Mortality Nuggets: Videos on Death Numbers, Ranking Table for States' Mortality for 2020
An amuse-bouche for the holiday weekend
Video Version of my Prior Post
For those who prefer videos:
I collect these videos in my Mortality with Meep playlist, which is up to 52 videos now, I see. I’ve been doing this since before the pandemic, so if you’re interested in some historical background for comparison, here is a similar video, where I discuss the 2017 version of that table:
This is the post I’m talking about with the 2020 death numbers, for your convenience:
Querying CDC WONDER for Leading 15 Causes of Death
This is to encourage you to do your own queries on the CDC WONDER database.
I have a playlist, Working with WONDER, which I am actively adding videos to as I pull data from WONDER. Check it out!
State Mortality Comparisons
Someone asked me about this, so here we go.
A reminder: there were two waves of COVID deaths in 2020, with the primary peak being spring 2020, centered around NYC (with a few blips around other cities like New Orleans, DC, Detroit, Chicago, etc.) There was a fall/winter wave, but it didn’t peak until January 2021.
I grabbed the age-adjusted death rates for each state (plus DC) for both 2019 and 2020, and then ranked them by their percentage change.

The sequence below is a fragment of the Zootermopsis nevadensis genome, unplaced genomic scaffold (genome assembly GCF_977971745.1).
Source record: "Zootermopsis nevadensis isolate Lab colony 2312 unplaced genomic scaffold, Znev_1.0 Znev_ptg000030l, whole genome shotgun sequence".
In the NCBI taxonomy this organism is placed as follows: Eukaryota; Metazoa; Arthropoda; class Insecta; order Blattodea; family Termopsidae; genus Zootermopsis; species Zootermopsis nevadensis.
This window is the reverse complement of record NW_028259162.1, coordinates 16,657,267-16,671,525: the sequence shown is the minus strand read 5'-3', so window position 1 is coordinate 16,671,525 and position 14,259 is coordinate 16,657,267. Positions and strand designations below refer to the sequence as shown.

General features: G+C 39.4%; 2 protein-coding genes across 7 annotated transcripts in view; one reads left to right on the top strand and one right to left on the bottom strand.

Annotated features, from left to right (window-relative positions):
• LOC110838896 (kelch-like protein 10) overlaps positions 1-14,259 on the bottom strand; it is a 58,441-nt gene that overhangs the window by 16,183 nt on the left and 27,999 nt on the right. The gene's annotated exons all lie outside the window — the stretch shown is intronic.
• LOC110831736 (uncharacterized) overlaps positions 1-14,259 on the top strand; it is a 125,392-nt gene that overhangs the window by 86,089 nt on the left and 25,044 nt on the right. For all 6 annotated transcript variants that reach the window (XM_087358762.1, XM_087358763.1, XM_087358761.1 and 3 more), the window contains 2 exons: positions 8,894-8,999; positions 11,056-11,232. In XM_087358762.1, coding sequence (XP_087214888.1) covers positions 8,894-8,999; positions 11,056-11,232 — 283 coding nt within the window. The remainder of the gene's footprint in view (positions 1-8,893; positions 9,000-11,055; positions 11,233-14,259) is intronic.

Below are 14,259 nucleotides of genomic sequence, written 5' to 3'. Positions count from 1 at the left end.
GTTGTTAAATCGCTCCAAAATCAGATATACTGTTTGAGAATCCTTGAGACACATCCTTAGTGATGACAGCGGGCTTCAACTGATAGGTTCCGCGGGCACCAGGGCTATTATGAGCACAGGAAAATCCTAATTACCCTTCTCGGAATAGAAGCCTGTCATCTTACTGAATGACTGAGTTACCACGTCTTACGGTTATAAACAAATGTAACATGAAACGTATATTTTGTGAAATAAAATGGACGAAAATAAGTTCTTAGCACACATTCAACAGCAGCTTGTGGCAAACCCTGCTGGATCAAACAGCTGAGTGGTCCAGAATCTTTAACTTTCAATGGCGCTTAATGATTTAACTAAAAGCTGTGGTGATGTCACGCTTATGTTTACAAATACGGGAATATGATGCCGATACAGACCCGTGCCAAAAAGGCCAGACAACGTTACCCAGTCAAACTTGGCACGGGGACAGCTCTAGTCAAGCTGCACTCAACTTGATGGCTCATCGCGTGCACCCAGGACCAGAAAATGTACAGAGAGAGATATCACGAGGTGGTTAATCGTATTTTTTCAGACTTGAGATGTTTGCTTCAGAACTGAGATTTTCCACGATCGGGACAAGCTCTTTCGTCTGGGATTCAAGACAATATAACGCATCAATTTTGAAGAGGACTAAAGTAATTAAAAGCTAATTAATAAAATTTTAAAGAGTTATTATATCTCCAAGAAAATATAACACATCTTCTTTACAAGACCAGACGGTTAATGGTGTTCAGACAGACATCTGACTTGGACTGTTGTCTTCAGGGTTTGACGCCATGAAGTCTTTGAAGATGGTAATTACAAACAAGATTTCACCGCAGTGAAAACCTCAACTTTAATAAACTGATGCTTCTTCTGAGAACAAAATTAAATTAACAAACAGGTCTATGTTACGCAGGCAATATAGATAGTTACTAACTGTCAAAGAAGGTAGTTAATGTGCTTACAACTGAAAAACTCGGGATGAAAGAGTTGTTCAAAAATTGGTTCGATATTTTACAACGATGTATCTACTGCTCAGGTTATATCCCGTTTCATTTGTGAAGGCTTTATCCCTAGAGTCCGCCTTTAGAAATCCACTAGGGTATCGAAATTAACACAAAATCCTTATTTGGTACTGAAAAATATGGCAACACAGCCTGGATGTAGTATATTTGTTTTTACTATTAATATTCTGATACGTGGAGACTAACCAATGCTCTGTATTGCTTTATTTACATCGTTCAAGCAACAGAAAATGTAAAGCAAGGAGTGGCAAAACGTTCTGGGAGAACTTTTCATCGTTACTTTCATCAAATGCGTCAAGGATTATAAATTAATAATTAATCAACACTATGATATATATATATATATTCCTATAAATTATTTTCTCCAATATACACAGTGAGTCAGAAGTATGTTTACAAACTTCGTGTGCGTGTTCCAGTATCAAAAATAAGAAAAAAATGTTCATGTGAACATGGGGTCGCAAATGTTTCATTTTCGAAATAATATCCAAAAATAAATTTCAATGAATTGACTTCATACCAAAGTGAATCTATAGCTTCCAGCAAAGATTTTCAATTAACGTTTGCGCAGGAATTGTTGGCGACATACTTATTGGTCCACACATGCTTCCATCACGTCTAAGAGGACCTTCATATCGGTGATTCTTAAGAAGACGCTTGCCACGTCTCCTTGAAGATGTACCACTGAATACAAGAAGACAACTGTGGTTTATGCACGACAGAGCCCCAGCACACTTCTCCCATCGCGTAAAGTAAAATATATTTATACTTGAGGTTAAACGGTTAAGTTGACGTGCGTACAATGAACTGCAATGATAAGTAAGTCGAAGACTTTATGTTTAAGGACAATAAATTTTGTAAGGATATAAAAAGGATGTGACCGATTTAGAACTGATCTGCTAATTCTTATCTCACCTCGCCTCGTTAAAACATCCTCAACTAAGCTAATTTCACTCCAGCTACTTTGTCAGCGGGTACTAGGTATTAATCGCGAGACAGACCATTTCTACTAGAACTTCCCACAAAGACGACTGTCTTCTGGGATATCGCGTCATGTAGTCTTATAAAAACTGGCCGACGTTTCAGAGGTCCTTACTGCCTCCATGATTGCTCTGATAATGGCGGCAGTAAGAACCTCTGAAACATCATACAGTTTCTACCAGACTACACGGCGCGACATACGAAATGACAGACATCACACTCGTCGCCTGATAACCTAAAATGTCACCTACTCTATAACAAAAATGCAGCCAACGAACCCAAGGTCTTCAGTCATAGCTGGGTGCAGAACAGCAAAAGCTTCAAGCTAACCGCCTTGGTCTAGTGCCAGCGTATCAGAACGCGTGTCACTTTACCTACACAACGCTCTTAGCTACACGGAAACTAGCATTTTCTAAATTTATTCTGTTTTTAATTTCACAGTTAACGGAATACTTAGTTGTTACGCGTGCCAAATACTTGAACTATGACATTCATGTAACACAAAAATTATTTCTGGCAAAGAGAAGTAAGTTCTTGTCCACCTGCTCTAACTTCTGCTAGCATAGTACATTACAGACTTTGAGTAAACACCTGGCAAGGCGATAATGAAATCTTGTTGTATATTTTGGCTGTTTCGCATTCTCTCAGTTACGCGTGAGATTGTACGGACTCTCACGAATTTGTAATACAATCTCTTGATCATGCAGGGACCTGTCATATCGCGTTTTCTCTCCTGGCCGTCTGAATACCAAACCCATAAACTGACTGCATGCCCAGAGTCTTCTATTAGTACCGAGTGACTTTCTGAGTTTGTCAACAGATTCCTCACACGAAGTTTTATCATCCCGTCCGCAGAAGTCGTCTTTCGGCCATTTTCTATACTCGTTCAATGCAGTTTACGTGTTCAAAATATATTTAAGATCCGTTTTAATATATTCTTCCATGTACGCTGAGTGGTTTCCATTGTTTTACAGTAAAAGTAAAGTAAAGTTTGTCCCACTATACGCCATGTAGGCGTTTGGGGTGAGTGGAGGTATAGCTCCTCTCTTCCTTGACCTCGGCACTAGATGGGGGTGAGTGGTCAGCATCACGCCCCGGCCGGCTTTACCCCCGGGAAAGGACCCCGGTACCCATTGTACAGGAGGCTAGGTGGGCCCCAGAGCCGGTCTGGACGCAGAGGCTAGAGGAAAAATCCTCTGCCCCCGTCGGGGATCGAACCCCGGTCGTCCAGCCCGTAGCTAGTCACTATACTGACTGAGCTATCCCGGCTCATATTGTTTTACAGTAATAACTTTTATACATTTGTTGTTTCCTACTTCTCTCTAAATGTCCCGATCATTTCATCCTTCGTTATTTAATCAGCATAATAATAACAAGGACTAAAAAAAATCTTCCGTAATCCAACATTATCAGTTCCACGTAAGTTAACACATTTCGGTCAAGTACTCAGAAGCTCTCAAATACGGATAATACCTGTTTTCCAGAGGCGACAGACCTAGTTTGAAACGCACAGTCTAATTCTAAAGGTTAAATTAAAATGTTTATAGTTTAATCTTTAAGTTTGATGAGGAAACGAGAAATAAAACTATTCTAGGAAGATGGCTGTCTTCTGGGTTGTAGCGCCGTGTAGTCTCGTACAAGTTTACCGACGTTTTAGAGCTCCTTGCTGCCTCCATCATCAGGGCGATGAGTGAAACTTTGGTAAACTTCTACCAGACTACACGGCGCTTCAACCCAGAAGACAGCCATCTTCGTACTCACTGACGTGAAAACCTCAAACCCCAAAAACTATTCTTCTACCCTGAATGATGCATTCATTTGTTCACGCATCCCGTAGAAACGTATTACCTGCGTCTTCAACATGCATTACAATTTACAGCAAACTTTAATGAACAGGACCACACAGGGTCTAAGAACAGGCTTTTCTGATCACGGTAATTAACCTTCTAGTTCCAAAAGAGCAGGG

Here is the entire 51 ranking table: (sorry it’s pictures - I’ll embed the spreadsheet below)
A few remarks on these lists.
You need to remember this is capturing the changes in mortality across all the ages, and with age-adjusted mortality rates, increased deaths of old people, while that will likely have large effects in total death counts, will not necessarily have large effects on age-adjusted death rates.
As a refresher — here’s my primer on age-adjusted death rates:
The ranking tables do reflect where COVID hit hard in 2020 — the spring 2020 wave in the northeast, and the summer 2020 wave along the south and southwest (Texas, in particular). No, Florida didn’t show its big COVID impact until January 2021, so it’s pretty far down on this ranking table.
I prefer looking at the information this way:
This way, we can see if there are any geographic patterns. We did know the hot spots of NY, NJ, IL (mainly around Chicago), DC, TX, Louisiana (around New Orleans), Arizona. I had not been aware of Mississippi being so bad, but maybe that was spillover from New Orleans.
Here is the spreadsheet, in case you want to play with it.
Though I didn’t use the information for this post, I grabbed the age-adjusted death rates and crude death rates for the states and DC going back to 1999. Interested people may wish to play with that.